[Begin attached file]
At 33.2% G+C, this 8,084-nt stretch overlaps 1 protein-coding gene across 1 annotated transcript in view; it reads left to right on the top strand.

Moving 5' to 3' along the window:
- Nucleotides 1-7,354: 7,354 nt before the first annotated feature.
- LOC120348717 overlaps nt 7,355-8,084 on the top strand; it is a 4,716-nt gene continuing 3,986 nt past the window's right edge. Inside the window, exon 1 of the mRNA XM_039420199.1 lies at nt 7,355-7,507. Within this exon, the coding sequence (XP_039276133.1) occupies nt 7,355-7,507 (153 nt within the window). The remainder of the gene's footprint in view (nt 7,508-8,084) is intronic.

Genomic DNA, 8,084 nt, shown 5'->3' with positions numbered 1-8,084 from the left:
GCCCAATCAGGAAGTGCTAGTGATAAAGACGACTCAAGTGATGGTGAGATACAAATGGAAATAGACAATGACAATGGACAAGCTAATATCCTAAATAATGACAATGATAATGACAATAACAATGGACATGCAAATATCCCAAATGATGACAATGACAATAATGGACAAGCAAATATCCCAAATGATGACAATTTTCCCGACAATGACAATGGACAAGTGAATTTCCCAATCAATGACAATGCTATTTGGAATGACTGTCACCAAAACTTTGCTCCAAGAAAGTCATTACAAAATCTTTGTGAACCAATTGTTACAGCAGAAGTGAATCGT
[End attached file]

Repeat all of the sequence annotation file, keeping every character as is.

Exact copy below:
At 33.2% G+C, this 8,084-nt stretch overlaps 1 protein-coding gene across 1 annotated transcript in view; it reads left to right on the top strand.

Moving 5' to 3' along the window:
- Nucleotides 1-7,354: 7,354 nt before the first annotated feature.
- LOC120348717 overlaps nt 7,355-8,084 on the top strand; it is a 4,716-nt gene continuing 3,986 nt past the window's right edge. Inside the window, exon 1 of the mRNA XM_039420199.1 lies at nt 7,355-7,507. Within this exon, the coding sequence (XP_039276133.1) occupies nt 7,355-7,507 (153 nt within the window). The remainder of the gene's footprint in view (nt 7,508-8,084) is intronic.

Genomic DNA, 8,084 nt, shown 5'->3' with positions numbered 1-8,084 from the left:
GCCCAATCAGGAAGTGCTAGTGATAAAGACGACTCAAGTGATGGTGAGATACAAATGGAAATAGACAATGACAATGGACAAGCTAATATCCTAAATAATGACAATGATAATGACAATAACAATGGACATGCAAATATCCCAAATGATGACAATGACAATAATGGACAAGCAAATATCCCAAATGATGACAATTTTCCCGACAATGACAATGGACAAGTGAATTTCCCAATCAATGACAATGCTATTTGGAATGACTGTCACCAAAACTTTGCTCCAAGAAAGTCATTACAAAATCTTTGTGAACCAATTGTTACAGCAGAAGTGAATCGT